FIGS. 3A and 3B show integrated circuits configured for proximity communication. In FIGS. 3A and 3B, a first integrated circuit 90 is positioned for proximity communication with a second integrated circuit 92. Using, for example, capacitive coupling as described above, data is capable of being transferred (i) from transmitting circuits 94 of the first integrated circuit 90 to receiving circuits 96 of the second integrated circuit 92 and (ii) from transmitting circuits 98 of the second integrated circuit 92 to receiving circuits 100 of the first integrated circuit 90.

While the processors 32, 34, 36, 38, 40, 42, 44, 46 shown in FIG. 2 share main memory 48, in one or more embodiments of the present invention, off-chip cache memories are interspersed within a proximity communication fabric of a given proximity interconnect module. In other words, embodiments of the present invention generally relate to techniques and designs for connecting off-chip cache memories with processors in a proximity communication-based fabric. In essence, those skilled in the art will note that such interspersed off-chip cache memories may be viewed as a unitary off-chip cache memory.

FIG. 4 shows an exemplary system architecture in accordance with an embodiment of the present invention. In FIG. 4, processors 50, 52, 54, 56, 58, 60, 62, 64, 66 are interspersed with off-chip cache memories 110, 112, 114, 116, 118, 120, 122, 124, 126, 128, 130, 132, 134, 136, 138, 140 such that each processor 50, 52, 54, 56, 58, 60, 62, 64, 66 is connected by proximity communication to a different off-chip cache memory at each of its four corners. Similarly, each off-chip cache memory 110, 112, 114, 116, 118, 120, 122, 124, 126, 128, 130, 132, 134, 136, 138, 140 (except those at the edges of proximity interconnect module 49) is connected by proximity communication to a different processor at each of its four corners.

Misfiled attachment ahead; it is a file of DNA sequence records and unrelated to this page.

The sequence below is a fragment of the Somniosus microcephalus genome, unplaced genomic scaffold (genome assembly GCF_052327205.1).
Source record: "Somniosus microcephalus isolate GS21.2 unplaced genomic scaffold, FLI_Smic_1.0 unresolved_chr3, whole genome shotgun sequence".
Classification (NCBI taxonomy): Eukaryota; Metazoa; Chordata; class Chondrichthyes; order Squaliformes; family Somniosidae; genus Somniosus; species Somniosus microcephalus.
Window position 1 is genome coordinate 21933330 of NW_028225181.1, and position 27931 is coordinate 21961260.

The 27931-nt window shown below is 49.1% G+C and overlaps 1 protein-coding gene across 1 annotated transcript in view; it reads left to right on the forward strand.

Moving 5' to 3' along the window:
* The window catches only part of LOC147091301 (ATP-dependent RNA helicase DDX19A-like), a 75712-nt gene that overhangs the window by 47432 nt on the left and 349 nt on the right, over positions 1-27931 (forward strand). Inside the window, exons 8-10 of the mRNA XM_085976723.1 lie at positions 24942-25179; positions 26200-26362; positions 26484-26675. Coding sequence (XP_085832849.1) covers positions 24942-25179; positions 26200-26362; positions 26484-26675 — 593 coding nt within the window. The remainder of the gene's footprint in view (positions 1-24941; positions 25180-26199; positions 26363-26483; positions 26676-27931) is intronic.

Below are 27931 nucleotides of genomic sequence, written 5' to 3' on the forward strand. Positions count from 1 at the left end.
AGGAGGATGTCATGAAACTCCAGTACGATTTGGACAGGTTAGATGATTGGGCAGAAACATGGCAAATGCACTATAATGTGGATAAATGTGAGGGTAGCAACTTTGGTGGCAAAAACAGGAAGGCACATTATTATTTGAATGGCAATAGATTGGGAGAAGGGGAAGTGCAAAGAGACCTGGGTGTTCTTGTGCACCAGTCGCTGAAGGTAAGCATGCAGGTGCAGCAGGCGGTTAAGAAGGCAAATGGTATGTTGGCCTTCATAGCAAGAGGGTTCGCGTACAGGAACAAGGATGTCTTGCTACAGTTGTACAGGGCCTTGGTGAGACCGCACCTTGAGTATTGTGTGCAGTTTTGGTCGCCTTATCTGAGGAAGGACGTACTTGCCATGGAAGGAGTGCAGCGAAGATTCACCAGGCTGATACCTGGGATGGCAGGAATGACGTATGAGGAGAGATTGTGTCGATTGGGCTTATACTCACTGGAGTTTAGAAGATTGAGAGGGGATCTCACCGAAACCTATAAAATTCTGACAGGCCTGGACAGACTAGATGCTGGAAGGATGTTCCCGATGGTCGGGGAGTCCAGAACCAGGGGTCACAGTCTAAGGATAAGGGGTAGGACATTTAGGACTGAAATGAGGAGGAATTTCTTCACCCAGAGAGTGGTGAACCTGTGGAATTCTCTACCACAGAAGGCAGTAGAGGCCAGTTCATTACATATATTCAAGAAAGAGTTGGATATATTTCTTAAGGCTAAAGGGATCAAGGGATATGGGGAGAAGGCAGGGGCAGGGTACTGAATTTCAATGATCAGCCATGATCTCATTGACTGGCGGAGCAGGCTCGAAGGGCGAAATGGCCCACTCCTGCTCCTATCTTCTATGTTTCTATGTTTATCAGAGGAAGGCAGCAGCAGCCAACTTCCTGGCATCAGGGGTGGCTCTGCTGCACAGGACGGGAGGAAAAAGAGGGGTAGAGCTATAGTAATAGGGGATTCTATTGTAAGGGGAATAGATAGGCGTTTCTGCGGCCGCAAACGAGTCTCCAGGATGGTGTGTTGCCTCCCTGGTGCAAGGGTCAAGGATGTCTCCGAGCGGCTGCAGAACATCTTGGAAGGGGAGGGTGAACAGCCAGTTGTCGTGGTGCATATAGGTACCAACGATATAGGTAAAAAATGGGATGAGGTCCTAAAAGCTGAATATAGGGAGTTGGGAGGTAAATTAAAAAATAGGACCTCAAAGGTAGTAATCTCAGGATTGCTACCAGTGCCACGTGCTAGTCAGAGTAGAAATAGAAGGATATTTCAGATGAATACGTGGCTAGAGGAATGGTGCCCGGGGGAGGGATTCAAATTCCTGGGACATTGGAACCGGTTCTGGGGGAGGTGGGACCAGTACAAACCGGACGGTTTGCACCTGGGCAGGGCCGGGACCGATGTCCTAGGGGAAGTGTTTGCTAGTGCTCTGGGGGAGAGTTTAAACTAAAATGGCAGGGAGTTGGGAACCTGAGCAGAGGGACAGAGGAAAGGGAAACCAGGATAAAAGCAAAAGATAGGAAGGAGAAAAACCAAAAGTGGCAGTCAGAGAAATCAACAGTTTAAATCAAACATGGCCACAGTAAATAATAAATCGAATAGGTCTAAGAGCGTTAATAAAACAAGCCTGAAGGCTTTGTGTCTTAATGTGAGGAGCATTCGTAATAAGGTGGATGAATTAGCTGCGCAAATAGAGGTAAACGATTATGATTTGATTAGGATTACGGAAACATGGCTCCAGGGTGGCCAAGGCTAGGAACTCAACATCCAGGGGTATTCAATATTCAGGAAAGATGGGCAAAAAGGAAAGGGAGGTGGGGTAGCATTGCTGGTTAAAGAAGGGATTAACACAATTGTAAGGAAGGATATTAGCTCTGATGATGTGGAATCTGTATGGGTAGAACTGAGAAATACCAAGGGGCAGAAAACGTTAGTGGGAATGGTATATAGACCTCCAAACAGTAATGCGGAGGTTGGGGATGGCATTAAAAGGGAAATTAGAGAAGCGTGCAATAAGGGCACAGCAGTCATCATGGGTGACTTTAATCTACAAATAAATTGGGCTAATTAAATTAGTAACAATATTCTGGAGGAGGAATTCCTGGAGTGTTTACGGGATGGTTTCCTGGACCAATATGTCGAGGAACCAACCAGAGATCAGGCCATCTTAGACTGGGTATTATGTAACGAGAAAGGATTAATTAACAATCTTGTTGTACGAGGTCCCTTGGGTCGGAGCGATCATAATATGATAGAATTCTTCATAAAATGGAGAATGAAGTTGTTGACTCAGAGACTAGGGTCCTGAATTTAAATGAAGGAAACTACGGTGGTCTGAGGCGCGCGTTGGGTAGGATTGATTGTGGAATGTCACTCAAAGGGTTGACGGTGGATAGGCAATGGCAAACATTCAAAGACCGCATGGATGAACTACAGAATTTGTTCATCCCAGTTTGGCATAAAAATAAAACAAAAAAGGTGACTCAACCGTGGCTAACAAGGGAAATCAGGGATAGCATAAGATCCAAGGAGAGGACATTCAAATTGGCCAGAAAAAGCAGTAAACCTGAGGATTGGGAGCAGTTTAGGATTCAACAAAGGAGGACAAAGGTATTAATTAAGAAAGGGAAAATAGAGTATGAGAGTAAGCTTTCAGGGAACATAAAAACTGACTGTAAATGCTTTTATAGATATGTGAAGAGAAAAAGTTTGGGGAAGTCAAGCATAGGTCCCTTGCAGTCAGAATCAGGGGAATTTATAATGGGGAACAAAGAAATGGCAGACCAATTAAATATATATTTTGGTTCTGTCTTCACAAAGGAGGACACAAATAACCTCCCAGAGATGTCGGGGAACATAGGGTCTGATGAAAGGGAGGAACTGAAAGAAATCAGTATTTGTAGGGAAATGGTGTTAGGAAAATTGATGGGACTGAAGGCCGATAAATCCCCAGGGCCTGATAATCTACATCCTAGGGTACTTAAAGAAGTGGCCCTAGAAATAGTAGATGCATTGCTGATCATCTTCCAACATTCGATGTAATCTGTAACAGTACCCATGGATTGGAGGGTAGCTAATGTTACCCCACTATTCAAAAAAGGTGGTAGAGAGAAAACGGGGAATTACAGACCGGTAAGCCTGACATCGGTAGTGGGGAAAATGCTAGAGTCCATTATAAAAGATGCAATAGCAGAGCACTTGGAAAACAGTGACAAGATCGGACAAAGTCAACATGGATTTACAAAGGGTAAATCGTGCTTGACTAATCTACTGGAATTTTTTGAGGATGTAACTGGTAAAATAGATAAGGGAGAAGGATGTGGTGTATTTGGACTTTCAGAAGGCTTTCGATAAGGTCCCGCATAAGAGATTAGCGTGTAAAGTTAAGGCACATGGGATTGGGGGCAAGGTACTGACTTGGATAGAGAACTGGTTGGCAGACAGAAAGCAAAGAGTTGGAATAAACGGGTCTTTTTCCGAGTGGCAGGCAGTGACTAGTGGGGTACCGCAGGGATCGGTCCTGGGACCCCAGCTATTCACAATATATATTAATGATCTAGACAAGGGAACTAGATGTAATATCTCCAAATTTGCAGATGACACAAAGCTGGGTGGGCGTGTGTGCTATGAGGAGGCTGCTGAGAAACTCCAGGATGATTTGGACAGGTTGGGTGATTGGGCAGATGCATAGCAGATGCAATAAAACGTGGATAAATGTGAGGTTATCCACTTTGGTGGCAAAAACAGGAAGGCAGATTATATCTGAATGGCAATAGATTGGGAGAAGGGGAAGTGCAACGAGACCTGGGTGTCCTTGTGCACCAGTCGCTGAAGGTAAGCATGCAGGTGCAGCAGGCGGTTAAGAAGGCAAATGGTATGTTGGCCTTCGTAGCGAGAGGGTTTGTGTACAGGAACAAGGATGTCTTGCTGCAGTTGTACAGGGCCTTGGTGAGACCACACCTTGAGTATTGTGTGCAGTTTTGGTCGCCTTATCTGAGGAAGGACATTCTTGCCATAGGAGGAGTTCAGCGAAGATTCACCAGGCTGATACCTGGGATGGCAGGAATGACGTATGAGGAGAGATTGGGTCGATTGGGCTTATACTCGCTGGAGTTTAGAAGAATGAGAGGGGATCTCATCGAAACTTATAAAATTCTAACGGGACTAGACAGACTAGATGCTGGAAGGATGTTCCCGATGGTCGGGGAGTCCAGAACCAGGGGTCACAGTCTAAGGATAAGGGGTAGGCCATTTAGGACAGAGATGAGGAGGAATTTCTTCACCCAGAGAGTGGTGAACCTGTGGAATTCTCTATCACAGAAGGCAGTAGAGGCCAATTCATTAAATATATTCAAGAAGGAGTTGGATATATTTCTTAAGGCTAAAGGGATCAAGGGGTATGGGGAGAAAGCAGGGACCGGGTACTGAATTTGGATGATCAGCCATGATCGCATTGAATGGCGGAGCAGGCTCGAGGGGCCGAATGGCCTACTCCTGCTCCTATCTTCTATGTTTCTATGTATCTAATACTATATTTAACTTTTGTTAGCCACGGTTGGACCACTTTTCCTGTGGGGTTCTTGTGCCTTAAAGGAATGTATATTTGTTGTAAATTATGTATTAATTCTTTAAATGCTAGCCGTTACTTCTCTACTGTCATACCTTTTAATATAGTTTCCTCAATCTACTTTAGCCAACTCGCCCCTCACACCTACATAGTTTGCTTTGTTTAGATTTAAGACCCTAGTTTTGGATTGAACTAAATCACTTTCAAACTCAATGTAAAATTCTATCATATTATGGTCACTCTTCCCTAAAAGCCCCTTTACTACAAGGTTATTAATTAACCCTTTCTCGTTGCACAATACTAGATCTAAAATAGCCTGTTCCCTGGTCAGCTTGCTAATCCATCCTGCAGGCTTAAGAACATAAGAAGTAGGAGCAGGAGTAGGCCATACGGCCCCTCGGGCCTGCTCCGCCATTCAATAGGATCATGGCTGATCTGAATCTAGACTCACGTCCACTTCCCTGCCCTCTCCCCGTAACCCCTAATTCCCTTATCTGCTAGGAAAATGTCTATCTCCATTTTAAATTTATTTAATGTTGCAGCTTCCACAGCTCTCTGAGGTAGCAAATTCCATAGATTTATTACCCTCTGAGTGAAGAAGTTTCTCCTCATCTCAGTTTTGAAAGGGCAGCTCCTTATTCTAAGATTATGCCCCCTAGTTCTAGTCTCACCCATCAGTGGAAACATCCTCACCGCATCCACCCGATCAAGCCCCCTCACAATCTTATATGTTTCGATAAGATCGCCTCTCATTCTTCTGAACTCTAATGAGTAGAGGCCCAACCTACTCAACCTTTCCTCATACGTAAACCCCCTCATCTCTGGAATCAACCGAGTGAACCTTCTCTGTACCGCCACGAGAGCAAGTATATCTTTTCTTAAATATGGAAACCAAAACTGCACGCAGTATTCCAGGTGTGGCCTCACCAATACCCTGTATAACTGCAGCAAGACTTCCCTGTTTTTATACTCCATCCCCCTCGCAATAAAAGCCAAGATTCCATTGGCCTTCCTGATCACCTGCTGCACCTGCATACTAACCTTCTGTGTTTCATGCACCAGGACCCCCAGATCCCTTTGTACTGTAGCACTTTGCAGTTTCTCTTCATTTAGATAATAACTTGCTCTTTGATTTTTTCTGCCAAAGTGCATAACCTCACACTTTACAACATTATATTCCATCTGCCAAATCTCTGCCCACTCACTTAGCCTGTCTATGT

In one or more embodiments of the present invention, each off-chip cache memory 110, 112, 114, 116, 118, 120, 122, 124, 126, 128, 130, 132, 134, 136, 138, 140 caches data for all four processors to which it is attached. Physical address space may be divided into four quadrants, where a particular off-chip cache memory caches data from a particular one of the four quadrants. The quadrants may be assigned to the off-chip cache memories 110, 112, 114, 116, 118, 120, 122, 124, 126, 128, 130, 132, 134, 136, 138, 140 such that each processor is connected by proximity communication to an off-chip cache memory from each quadrant. In such a manner, because any given processor 50, 52, 54, 56, 58, 60, 62, 64, 66 is “locally” connected to four off-chip cache memories that each hold cached data belonging to a different quadrant of the physical address space, each processor 50, 52, 54, 56, 58, 60, 62, 64, 66 may be characterized as having its own complete off-chip cache memory.